GSA Annual Meeting in Denver, Colorado, USA - 2016

Paper No. 54-9
Presentation Time: 3:55 PM


LIPMAN, Peter W., U.S. Geological Survey, MS910, 345 Middlefield Rd, Menlo Park, CA 94025 and ZIMMERER, Matthew J., New Mexico Bureau of Geology and Mineral Resources, Socorro, NM 87801,

Compositionally diverse dikes and other intrusions, which radiate westward from the polycyclic Platoro caldera (source of five large ignimbrite sheets: 30.0-28.6 Ma) in the Southern Rocky Mountain volcanic field, merge in structural trend, composition, and age with the spectacular but little-studied Dulce dike swarm of trachybasalt that trends SW and S for ~125 km along the NE margin of the Colorado Plateau (San Juan Basin) from southern CO into northern NM. More than 100 dikes of the Platoro-Dulce swarm are depicted on regional maps. Some dikes, though only 1-2 m thick, are traceable for 20 km or more; recent fieldwork identified numerous smaller unmapped dikes. Subhorizontal grooves on walls of some Dulce dikes suggest rapid lateral injection for distances of >10 km, perhaps farther, even originating from the Platoro locus. Two 40Ar/39Ar biotite ages (24.94, 25.64 Ma) and published K-Ar dates (23-27 Ma) for Dulce dikes are within the range of five new sanidine 40Ar/39Ar ages from dacite dikes (20.31-26.53 Ma) radial to Platoro.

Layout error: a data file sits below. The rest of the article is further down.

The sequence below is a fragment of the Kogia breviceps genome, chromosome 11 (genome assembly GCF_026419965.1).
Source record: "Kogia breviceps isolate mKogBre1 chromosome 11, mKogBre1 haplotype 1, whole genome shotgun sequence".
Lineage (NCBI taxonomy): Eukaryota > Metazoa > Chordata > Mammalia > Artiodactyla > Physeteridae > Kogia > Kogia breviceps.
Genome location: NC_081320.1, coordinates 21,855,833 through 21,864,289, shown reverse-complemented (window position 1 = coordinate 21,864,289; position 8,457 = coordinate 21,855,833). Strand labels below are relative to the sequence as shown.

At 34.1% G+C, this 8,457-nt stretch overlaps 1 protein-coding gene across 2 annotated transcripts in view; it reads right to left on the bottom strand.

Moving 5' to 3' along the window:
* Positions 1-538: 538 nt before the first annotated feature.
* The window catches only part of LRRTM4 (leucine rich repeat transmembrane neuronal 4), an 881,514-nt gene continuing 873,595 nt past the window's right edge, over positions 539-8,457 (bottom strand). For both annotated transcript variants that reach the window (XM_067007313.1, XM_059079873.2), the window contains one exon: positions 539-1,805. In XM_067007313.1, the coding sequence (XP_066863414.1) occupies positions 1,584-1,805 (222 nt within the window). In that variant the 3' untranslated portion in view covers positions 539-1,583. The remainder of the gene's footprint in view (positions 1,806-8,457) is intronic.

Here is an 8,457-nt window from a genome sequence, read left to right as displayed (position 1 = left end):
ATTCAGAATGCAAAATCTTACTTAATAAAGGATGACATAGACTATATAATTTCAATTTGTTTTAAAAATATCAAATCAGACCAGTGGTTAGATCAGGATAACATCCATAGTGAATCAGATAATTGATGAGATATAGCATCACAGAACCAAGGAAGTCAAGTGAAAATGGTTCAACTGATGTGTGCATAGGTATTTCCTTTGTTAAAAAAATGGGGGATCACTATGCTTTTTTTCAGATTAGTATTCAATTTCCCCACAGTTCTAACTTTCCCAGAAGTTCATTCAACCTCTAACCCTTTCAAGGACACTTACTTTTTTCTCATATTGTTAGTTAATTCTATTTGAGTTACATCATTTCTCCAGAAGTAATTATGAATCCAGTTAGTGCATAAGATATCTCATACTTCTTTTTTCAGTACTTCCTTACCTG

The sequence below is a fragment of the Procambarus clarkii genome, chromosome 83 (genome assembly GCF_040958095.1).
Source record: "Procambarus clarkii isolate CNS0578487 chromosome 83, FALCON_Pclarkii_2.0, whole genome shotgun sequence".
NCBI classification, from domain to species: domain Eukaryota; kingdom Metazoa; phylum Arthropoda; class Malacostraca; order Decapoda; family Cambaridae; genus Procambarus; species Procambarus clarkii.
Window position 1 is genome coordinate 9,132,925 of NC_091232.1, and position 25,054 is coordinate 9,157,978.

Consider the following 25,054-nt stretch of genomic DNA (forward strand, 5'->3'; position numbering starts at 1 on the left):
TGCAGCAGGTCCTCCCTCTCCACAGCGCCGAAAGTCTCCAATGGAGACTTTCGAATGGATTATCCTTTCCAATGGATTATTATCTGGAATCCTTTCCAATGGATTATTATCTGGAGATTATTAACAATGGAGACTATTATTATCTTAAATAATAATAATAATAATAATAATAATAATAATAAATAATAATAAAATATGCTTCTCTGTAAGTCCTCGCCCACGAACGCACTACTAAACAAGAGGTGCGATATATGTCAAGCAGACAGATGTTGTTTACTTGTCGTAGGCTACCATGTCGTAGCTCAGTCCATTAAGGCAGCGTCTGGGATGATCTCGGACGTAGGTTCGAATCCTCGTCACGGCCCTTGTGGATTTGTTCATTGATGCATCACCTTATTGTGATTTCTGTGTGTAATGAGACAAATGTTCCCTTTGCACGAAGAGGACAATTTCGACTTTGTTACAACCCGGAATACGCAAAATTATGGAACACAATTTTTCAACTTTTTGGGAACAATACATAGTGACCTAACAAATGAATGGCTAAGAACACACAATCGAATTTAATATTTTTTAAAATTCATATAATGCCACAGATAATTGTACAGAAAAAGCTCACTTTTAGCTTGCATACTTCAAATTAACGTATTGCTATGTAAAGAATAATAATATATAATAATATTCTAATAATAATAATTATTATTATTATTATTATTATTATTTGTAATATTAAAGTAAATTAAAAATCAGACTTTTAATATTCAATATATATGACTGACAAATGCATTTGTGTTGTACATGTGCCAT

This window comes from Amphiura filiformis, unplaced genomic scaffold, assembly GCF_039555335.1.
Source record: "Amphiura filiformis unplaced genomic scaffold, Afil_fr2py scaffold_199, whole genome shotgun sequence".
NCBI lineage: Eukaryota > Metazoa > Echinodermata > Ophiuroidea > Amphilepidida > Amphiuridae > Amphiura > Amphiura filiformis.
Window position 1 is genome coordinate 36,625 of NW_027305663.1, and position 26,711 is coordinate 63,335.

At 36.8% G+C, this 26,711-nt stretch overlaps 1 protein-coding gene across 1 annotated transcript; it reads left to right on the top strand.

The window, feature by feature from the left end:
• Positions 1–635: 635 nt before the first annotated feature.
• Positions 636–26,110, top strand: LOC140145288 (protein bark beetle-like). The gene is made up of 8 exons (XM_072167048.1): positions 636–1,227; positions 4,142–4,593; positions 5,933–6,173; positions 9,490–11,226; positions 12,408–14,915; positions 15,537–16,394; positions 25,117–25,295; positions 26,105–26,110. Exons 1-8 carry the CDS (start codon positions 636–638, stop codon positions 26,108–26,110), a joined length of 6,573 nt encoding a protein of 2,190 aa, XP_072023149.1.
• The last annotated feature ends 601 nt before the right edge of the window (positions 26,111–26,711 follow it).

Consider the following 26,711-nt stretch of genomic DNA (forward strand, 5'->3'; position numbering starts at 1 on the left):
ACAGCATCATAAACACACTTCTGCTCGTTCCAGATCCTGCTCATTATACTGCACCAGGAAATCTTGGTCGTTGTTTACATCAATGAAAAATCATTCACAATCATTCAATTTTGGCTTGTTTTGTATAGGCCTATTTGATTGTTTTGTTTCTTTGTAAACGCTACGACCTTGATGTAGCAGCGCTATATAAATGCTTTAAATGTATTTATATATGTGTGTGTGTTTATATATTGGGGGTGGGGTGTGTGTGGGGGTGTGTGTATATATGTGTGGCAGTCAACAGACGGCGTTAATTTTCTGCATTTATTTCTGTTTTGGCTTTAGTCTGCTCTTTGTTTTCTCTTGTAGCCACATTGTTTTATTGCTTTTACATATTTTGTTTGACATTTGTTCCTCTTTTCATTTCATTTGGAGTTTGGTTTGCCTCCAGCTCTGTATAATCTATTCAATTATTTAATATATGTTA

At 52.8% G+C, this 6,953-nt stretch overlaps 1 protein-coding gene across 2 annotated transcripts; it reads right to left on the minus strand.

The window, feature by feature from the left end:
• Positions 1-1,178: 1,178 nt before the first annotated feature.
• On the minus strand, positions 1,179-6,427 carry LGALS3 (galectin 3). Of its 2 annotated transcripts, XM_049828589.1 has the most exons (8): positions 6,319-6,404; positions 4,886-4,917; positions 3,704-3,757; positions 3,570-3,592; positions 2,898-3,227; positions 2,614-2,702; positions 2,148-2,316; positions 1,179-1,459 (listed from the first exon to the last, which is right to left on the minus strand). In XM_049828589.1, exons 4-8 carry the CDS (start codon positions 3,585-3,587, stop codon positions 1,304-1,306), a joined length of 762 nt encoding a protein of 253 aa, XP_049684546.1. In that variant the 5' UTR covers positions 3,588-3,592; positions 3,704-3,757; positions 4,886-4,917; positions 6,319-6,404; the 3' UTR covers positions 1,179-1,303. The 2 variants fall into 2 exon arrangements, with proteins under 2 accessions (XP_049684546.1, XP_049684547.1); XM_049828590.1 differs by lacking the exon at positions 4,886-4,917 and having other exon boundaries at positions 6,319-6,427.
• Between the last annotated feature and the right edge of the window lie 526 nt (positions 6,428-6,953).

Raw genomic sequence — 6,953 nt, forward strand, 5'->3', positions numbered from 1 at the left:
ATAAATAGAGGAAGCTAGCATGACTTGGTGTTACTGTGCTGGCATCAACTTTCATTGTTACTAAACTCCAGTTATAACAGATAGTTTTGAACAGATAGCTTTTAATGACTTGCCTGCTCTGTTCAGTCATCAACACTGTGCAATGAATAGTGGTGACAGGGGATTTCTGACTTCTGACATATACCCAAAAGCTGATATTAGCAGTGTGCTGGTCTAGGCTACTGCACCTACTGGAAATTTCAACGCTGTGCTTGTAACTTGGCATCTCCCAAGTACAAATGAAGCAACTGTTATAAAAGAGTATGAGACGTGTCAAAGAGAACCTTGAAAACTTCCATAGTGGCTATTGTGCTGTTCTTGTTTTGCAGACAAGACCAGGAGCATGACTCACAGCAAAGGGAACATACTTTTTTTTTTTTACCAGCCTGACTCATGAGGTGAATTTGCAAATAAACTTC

We suggest that the radial Platoro intrusions and Dulce dikes record the interrelated effects of uplift associated with prolonged solidification of an arc-related granitoid batholith beneath Platoro caldera concurrently with the transition to weak extension along the NE margin of the Colorado Plateau, satellitic to initiation of the Rio Grande rift and associated basaltic volcanism farther east. The potential genetic link between the Dulce swarm and the Platoro radial dikes provides opportunities to examine the role of transitional tectonics (convergent arc to continental rift) on mechanisms of magma emplacement and strain partitioning during waning of a large caldera complex. The implied link between tectonic and magmatic regimes, and associated impacts of abrupt shifts in either over geologically short times, has implications for continental structural evolution and geologic hazards. Rapid emplacement of such an enormous dike swarm, in conjunction with late evolution of a caldera-related batholith, could have generated extension-related earthquakes and triggered dispersed volcanism. Documentation of such events would define a previously unrecognized magmato-tectonic hazard that could occur near active calderas in the western USA such as Valles, Long Valley, or Yellowstone.